Activist Chanoknan flees lese majeste summons

Activist Chanoknan flees lese majeste summons

Chanoknan 'Cartoon' Ruamsap, seen here at home in Bangkok, says she had just 30 minutes to decide, then pack and flee ahead of a junta arrest order. (FB/Moo.Cartoon)
Chanoknan 'Cartoon' Ruamsap, seen here at home in Bangkok, says she had just 30 minutes to decide, then pack and flee ahead of a junta arrest order. (FB/Moo.Cartoon)

Pro-democracy activist Chanoknan "Cartoon" Ruamsap fled into exile on Sunday, ahead of arrest by military order for sharing on her Facebook account a BBC profile of His Majesty the King.

She is the second person charged with the same offence, out of more than 3,000 Facebook users who also shared the article. The first Jatupat "Pai Dao Din" Boonpattararaksa is imprisoned in Khon Kaen.

Ms Chanoknam told friends on Sunday she had left Thailand after learning she would be prosecuted under Article 112 of the Criminal Code for defaming the monarchy.

Her summons specifically cited her for sharing on Facebook the controversial 2016 BBC article.

Ms Chanoknan on Sunday wrote in a post on the same Facebook account that she received a summons earlier this month to hear the royal insult charge. She posted a photo of the summons. (See below)

"It appears that I had been charged with (Section) 112 for sharing the BBC article in December 2016," Chanoknan wrote.

"I had less than 30 minutes to decide whether to stay or leave. It was a hard decision because this time I wouldn't be able to come back."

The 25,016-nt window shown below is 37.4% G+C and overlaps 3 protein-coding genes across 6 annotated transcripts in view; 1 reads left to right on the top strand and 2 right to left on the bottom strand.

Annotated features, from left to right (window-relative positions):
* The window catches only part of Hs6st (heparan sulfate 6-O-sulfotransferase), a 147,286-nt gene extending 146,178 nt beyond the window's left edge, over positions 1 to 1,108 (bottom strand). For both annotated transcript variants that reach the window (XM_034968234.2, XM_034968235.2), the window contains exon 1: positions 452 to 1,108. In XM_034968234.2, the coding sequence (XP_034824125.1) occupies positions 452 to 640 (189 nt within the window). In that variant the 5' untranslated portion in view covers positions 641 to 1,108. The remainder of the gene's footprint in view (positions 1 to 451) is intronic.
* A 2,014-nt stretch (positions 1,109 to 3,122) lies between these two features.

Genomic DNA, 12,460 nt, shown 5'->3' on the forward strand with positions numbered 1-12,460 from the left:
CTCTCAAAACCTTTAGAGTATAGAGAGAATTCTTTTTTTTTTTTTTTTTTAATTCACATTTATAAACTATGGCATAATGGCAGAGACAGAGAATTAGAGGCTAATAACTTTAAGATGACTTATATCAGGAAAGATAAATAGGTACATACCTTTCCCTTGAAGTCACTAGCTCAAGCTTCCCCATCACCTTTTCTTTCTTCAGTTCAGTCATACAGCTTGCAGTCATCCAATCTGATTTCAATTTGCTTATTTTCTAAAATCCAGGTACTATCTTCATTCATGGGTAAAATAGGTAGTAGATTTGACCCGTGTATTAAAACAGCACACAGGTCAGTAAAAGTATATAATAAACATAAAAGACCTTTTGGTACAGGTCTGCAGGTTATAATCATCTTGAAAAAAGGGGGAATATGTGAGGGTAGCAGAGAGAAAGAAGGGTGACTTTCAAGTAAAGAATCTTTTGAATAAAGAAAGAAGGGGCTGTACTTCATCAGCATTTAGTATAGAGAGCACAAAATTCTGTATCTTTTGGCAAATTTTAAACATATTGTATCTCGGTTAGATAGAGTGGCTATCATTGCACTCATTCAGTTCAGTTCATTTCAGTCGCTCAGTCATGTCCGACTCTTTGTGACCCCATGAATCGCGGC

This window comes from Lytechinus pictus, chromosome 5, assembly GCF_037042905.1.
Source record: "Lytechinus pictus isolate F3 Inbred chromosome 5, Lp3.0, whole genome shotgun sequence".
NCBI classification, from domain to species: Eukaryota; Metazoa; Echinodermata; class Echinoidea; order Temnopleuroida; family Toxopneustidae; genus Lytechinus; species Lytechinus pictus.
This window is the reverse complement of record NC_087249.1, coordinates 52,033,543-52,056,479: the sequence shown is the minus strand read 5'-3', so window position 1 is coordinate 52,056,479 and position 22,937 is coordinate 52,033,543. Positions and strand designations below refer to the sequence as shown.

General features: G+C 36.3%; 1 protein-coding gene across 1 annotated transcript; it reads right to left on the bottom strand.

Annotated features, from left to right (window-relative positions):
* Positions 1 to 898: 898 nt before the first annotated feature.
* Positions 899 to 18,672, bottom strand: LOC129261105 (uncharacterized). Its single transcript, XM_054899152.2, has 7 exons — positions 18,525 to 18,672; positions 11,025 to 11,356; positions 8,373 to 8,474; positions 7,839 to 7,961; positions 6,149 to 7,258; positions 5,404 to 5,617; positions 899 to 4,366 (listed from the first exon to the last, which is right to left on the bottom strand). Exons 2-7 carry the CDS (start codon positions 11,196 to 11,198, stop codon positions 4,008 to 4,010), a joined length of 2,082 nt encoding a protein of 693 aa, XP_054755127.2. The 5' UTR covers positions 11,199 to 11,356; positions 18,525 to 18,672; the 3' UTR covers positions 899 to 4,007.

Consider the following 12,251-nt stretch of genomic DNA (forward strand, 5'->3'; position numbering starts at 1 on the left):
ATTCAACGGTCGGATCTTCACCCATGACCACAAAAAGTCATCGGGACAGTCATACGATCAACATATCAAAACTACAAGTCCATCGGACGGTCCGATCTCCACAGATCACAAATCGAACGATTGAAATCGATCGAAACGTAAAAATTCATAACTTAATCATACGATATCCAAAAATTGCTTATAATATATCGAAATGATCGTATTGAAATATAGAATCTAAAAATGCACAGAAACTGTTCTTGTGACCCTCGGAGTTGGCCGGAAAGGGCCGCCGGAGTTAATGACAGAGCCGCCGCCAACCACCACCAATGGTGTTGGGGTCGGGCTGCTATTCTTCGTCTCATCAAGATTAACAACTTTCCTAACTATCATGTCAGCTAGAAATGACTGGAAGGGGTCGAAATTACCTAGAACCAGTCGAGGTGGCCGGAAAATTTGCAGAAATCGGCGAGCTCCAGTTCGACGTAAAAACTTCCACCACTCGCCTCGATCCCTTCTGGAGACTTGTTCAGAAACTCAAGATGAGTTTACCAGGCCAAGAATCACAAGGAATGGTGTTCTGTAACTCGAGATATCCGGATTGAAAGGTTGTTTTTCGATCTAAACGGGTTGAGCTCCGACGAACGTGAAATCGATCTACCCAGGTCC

Jatupat, who has staged several anti-junta protests, was arrested in 2016 and was sentenced last year by the Khon Kaen military court to two and a half years in prison for sharing the the BBC article on his Facebook account.

Ms Chanoknan has previously joined critics of the regime who say the law has been used to silence opponents. They have gathered support from the United Nations and international rights groups..

Pro-activist website Prachatai said its reporter had talked with Ms Chanoknan on Sunday.

She said her first reaction on receiving the summons was confusion as to why the police had just summoned her, after she had shared the story in December of 2016 -- the time Pai Dao Din was charged.

Ms Chanoknan said she had determined here summons and likely arrest had occurred because of an internal management problem of Khan Na Yao police station, Prachatai reported.

Prachatai said Ms Chanoknan had fled to an Asian country. She asked Prachatai not to reveal exactly where she is seeking refuge.

She wrote on Facebook that after learning of the regime's summons, "almost everyone told me to leave".

But in the end, it's me who made the decision. The time I spent to decide was so short and quick. I had less than 30 minutes to decide whether to stay or to leave. What is difficult is the fact that I won't return after this journey.
Then I went to say goodbye to dad and mom. Everyone was shocked but agreed. No one wanted me to be in jail for five years merely because sharing a BBC news story.
On the first day I arrived here, I only cried because I saw no way out. Everything seems puzzling and confusing. I didn't know how to deal with them. I kept asking myself a question whether I made the right decision to seek refuge or I should go back, and I can meet family and friends as usual after serving the jail term. But I got the answer that I couldn't backtrack now.

Below: The copy of the summons which sent Ms Chanoknan fleeing, as posted on her Facebook account on Sunday.

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